Sydney Wealth Management | The information in this article is current as at 1 October 2022.
Part 1: Overview
The Australian economy grew by 3.9%1 over the year to 30 June, recording its strongest growth since 2012. Household spending grew by 6%1, benefitting from government stimulus measures, elevated savings and pent-up demand. Spending on travel, and services in particular accelerated as the economy reopened. Exports too benefited from sharp rises in the price of coal and liquefied natural gas (LNG)2 due to supply side shortages caused largely by the war in Ukraine.
Despite this underlying strength, the Australian economy is veering towards a critical inflection point. The pandemic induced global supply chain delays that caused sharp rises in the cost of everything from freight to semiconductors, has only been inflamed by the war, sending energy prices soaring. Given the importance of oil and gas as an input into household heating, transport costs and innumerable manufacturing processes, the flow on effects of these input price pressures have caused prices of many goods and services to rise generally. As a result, central banks around the world have had little choice but to lift interest rates to reduce demand to prevent inflation spiralling out of control.
Australia has not been immune to these events. In just 5 months, the Reserve Bank of Australia (RBA) has lifted the cash rate from 0.10% to 2.35%4. Further rises remain dependent on the trajectory of inflationary expectations, that in turn are a function of the main inputs: food, transportation costs, accommodation (rent) and wages. First, food price pressures in our view are likely to remain persistent due to elevated input costs (including fertilisers, transportation and a strong USD). Second, fuel prices have begun to decline in recent months on expectations of a slowdown in global growth, however, is likely to remain a headwind in the December quarter as fuel prices will rise from 1 October on the expiration of the 22.1 cent fuel excise hiatus. Third, landlords have been passing through the cost of higher interest rates to tenants in the form of higher rents, putting upward pressure on inflation. We expect the ability to pass through further rental hikes will diminish in 2023 as the economy slows. Fourth, despite unemployment near record lows, wages in Australia overall have confounded expectations and have generally grown well below the rate of inflation. As the supply of labour begins to improve again, with international students returning and the renewed issuance of migrant working visas, we expect this trend to continue and wage price pressures should gradually moderate in 2023.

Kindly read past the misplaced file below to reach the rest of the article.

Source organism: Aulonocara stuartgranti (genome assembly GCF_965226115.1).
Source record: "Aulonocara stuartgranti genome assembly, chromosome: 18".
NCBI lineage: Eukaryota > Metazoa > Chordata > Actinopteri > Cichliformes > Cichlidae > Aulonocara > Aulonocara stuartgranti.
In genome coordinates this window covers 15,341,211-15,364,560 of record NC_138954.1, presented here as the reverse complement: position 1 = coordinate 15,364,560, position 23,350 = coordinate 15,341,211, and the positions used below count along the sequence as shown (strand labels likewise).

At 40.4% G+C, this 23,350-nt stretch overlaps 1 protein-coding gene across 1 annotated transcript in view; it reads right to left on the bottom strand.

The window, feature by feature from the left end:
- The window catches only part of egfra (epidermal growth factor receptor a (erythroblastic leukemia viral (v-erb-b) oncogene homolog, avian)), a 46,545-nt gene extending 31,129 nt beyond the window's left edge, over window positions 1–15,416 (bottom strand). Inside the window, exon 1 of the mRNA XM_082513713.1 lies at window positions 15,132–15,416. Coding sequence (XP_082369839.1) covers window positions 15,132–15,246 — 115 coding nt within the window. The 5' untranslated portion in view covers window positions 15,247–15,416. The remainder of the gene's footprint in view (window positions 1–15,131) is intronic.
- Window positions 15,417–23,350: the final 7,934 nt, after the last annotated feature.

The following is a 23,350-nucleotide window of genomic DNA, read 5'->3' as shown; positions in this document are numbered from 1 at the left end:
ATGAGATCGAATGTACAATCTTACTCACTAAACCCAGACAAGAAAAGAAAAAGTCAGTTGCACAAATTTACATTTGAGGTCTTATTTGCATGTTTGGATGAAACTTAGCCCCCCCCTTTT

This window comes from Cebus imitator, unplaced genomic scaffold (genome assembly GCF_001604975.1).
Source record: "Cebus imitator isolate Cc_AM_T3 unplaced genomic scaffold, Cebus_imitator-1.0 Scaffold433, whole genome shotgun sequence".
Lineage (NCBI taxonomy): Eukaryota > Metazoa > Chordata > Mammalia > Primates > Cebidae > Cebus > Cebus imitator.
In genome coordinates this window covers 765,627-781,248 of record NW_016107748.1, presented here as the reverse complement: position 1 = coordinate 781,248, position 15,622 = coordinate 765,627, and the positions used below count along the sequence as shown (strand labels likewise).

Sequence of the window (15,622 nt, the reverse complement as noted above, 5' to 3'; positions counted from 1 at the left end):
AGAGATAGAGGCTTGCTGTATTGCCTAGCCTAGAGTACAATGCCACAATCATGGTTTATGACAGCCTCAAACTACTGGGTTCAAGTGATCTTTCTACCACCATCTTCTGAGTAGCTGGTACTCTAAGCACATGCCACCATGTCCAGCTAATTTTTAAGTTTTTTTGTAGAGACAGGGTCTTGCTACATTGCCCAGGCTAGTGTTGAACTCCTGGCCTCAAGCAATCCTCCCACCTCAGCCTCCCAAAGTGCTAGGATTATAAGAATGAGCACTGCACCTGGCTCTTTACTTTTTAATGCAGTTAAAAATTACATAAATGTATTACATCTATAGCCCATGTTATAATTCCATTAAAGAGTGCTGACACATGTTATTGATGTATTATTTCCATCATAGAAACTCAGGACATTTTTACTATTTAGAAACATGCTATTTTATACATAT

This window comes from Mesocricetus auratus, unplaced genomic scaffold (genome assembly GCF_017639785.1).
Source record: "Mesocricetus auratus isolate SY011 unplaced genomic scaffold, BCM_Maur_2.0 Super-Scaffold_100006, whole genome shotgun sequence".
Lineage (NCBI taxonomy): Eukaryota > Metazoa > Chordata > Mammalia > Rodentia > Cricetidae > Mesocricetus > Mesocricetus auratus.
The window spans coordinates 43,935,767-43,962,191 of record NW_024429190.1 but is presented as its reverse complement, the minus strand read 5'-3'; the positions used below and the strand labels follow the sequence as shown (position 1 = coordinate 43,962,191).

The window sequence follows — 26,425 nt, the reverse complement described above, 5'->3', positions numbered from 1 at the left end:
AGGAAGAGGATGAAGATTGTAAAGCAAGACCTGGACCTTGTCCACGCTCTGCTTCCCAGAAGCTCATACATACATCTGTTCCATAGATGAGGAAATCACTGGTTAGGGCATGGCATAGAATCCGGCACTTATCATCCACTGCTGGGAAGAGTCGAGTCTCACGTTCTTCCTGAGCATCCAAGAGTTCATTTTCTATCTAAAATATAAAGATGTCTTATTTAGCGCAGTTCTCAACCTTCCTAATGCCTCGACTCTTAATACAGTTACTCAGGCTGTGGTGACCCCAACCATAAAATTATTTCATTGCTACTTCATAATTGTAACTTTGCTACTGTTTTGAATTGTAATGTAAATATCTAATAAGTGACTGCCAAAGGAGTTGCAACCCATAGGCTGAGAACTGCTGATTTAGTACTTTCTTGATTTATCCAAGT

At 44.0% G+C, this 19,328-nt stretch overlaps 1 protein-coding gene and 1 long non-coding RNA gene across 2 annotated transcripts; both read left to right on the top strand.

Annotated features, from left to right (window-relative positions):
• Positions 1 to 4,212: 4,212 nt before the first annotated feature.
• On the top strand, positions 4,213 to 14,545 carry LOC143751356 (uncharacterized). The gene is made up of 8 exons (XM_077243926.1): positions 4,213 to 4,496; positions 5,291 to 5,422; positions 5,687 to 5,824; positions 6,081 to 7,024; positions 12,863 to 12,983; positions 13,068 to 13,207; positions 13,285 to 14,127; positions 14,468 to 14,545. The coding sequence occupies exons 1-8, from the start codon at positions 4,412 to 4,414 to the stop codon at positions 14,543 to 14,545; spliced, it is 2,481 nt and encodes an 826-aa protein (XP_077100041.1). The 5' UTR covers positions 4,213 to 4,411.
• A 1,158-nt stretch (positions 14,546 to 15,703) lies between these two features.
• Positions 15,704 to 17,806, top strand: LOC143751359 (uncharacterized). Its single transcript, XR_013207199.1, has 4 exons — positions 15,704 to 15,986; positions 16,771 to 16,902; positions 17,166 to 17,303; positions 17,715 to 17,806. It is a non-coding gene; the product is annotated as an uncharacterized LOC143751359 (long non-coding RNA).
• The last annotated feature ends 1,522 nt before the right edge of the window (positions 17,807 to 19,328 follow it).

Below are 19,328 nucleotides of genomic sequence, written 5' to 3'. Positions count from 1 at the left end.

Oil price – West Texas Intermediate (WTI) Futures (Sep-21 to Sep-22)5
The combination of these factors points to inflation potentially moderating after the December quarter. This view is broadly consistent with the RBA’s current projections. With inflation running at 6.1% at the end of June, the RBA now expects a peak of around 7.75%6 by year’s end, before gradually falling to just over 4% in 2023.
Opinions differ on where the official cash rate might peak, but the median forecast from a recent survey of economists predicts a high of 3.35%7 in Q1 2023. In contrast futures markets are currently predicting a peak of 4.3%8 in May 2023.
The large variance is due to divergent views on how rapidly the economy responds to the change in interest rates. It is estimated that households accumulated over $250 billion in savings during the pandemic. Pent up demand and the deployment of savings since the end of lockdowns has helped propel a robust recovery as well as give rise to a very strong labour market. This would support the view that the cash rate may have to be lifted materially higher (above 4%) to slow the underlying momentum in the economy and reduce price pressures.
On the other hand, Australia is a country with one of the highest levels of household debt in the world and so the average household is far more sensitive to rises in interest rates. This is illustrated by the Westpac Consumer Sentiment survey print in August which plummeted to 81.29, the lowest level since the deep recession experienced in the early 1990’s. This would support the alternate view that rates may not have to be lifted too much further to have the desired impact.
Westpac Melbourne Institute Index of Consumer Sentiment (3-month moving average, Sep-97 to Sep-22)
The latest internal credit card data from the Commonwealth Bank for the week ending 16 September10 shows that while household spending remains elevated, the rate of growth has begun to slow. We would expect this trend to gather speed in coming months as savings rates fall and households pare back spending in the wake of materially higher interest rates. This is likely to be exacerbated by the slowdown in global growth as well as falling asset values in both property and share markets, which typically have a deleterious impact on future spending intentions (often referred to as the negative wealth effect). As a result, we would expect growth to gradually slow in the December quarter and become more pronounced into 2023. At this stage the RBA is forecasting growth to slow meaningfully in 2023 to 1.75%11, but importantly, avoid a recession.
Household Debt to net disposable income12
Part 2: Key economic indicators
|Economic snapshot||Last reported result||Date|
|US Dollars per 1 Australian Dollar ($)||0.68||0.73|